Academic Dishonesty

Thomas Edison State College expects all of its students to approach their education with academic integrity—the pursuit of scholarly activity free from fraud and deception. All mentors and administrative staff members at the College insist on strict standards of academic honesty in all courses. Academic dishonesty undermines this objective. Academic dishonesty can take the following forms:


Thomas Edison State College is committed to helping students understand the seriousness of plagiarism, which is defined as using the work and ideas of others without proper citation. The College takes a strong stance against plagiarism, and students found to be plagiarizing are subject to discipline under the academic code of conduct policy.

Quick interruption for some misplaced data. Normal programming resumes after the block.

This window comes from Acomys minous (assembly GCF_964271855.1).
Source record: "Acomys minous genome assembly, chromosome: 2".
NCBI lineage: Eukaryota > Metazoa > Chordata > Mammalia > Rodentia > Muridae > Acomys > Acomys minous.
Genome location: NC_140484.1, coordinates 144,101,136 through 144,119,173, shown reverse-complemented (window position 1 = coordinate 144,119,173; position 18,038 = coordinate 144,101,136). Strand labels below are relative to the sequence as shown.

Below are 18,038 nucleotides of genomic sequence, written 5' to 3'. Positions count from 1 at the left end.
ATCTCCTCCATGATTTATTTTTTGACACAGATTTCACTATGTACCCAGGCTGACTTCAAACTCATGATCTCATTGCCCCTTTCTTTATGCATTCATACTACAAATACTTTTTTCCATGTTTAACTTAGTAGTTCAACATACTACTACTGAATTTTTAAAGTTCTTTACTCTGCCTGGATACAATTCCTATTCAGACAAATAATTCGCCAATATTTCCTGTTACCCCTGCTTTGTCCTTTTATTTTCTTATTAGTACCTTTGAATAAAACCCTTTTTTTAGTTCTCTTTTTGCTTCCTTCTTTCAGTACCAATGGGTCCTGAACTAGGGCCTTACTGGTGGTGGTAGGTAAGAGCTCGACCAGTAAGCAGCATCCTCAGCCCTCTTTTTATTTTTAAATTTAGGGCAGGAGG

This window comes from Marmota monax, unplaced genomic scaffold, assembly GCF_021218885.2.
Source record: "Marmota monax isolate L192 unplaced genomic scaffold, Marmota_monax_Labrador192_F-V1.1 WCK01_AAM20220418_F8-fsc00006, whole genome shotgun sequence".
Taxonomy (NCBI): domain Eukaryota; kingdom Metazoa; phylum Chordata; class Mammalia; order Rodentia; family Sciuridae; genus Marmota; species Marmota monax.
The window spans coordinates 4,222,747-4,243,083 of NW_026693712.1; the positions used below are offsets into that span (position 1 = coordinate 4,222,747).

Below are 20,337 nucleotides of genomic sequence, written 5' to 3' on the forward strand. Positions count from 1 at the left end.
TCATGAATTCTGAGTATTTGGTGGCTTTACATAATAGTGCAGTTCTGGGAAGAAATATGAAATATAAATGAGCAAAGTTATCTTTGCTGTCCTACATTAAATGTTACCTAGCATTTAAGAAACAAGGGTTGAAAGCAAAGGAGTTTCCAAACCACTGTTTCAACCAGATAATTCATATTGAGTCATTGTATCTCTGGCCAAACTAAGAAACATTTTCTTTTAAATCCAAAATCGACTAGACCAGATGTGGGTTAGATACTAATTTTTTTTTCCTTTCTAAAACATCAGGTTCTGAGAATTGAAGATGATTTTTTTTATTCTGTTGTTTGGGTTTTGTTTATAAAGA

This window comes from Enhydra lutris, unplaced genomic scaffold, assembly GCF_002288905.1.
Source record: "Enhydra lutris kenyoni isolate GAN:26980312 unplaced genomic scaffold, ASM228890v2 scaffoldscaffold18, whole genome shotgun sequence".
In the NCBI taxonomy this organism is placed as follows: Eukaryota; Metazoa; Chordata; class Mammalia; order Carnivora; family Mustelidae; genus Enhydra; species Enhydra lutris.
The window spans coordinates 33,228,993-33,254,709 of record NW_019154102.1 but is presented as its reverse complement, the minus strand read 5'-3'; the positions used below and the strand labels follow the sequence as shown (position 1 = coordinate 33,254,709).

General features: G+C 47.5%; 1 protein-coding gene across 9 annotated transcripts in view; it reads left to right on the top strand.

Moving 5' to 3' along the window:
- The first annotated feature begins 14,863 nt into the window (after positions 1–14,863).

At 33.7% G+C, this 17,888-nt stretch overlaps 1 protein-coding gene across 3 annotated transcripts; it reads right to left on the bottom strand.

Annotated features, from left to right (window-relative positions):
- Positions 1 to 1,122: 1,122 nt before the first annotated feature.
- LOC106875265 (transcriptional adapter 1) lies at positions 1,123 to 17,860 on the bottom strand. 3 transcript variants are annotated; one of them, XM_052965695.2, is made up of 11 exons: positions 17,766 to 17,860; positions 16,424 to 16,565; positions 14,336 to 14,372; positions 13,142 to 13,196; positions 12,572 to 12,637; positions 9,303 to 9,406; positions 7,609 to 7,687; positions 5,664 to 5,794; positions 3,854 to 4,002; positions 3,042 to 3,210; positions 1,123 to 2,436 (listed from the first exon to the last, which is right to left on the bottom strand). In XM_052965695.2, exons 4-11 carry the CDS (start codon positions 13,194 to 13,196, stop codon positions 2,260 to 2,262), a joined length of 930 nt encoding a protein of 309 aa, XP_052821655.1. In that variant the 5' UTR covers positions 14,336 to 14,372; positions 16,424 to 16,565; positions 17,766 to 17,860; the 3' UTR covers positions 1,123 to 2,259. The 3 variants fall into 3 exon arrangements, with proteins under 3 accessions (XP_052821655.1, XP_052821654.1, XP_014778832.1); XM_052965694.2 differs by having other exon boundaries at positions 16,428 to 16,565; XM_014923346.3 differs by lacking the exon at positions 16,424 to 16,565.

If you copy phrases, sentences, paragraphs, or whole documents word-for-word—or if you paraphrase by changing a word here and there—without identifying the author, or without identifying it as a direct quote, then you are plagiarizing. Please keep in mind that this type of identification applies to Internet sources as well as to print-based sources. Copying and pasting from the Internet, without using quotation marks and without acknowledging sources, constitutes plagiarism. (For information about how to cite Internet sources, see Online Student Handbook > Academic Standards > “Citing Sources.”)

Accidentally copying the words and ideas of another writer does not excuse the charge of plagiarism. It is easy to jot down notes and ideas from many sources and then write your own paper without knowing which words are your own and which are someone else’s. It is more difficult to keep track of each and every source. However, the conscientious writer who wishes to avoid plagiarizing never fails to keep careful track of sources.